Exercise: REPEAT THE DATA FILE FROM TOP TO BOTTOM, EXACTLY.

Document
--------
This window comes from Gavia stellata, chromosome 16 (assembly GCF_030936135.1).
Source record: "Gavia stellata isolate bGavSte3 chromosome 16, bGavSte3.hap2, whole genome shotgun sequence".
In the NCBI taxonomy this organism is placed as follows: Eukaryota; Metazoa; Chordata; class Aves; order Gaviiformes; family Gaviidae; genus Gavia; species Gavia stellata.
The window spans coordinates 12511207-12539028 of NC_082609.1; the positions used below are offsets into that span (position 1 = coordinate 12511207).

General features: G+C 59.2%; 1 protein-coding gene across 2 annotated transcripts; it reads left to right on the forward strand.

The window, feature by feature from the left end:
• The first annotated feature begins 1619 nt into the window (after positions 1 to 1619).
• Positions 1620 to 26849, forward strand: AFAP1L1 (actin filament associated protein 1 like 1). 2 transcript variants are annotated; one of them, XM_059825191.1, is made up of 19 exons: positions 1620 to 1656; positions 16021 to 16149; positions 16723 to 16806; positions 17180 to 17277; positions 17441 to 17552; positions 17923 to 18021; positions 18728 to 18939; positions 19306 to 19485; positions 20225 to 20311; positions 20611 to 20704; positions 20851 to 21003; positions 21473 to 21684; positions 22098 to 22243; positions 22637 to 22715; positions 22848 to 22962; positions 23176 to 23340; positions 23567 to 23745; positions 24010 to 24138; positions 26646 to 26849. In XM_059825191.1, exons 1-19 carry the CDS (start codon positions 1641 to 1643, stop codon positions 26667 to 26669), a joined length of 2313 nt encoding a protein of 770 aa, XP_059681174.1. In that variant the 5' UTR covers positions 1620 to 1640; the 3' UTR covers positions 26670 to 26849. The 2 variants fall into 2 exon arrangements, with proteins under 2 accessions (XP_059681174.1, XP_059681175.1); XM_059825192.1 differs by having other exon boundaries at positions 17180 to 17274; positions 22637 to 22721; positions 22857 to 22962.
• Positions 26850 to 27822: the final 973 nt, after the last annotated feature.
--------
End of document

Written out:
This window comes from Gavia stellata, chromosome 16 (assembly GCF_030936135.1).
Source record: "Gavia stellata isolate bGavSte3 chromosome 16, bGavSte3.hap2, whole genome shotgun sequence".
In the NCBI taxonomy this organism is placed as follows: Eukaryota; Metazoa; Chordata; class Aves; order Gaviiformes; family Gaviidae; genus Gavia; species Gavia stellata.
The window spans coordinates 12511207-12539028 of NC_082609.1; the positions used below are offsets into that span (position 1 = coordinate 12511207).

General features: G+C 59.2%; 1 protein-coding gene across 2 annotated transcripts; it reads left to right on the forward strand.

The window, feature by feature from the left end:
• The first annotated feature begins 1619 nt into the window (after positions 1 to 1619).
• Positions 1620 to 26849, forward strand: AFAP1L1 (actin filament associated protein 1 like 1). 2 transcript variants are annotated; one of them, XM_059825191.1, is made up of 19 exons: positions 1620 to 1656; positions 16021 to 16149; positions 16723 to 16806; positions 17180 to 17277; positions 17441 to 17552; positions 17923 to 18021; positions 18728 to 18939; positions 19306 to 19485; positions 20225 to 20311; positions 20611 to 20704; positions 20851 to 21003; positions 21473 to 21684; positions 22098 to 22243; positions 22637 to 22715; positions 22848 to 22962; positions 23176 to 23340; positions 23567 to 23745; positions 24010 to 24138; positions 26646 to 26849. In XM_059825191.1, exons 1-19 carry the CDS (start codon positions 1641 to 1643, stop codon positions 26667 to 26669), a joined length of 2313 nt encoding a protein of 770 aa, XP_059681174.1. In that variant the 5' UTR covers positions 1620 to 1640; the 3' UTR covers positions 26670 to 26849. The 2 variants fall into 2 exon arrangements, with proteins under 2 accessions (XP_059681174.1, XP_059681175.1); XM_059825192.1 differs by having other exon boundaries at positions 17180 to 17274; positions 22637 to 22721; positions 22857 to 22962.
• Positions 26850 to 27822: the final 973 nt, after the last annotated feature.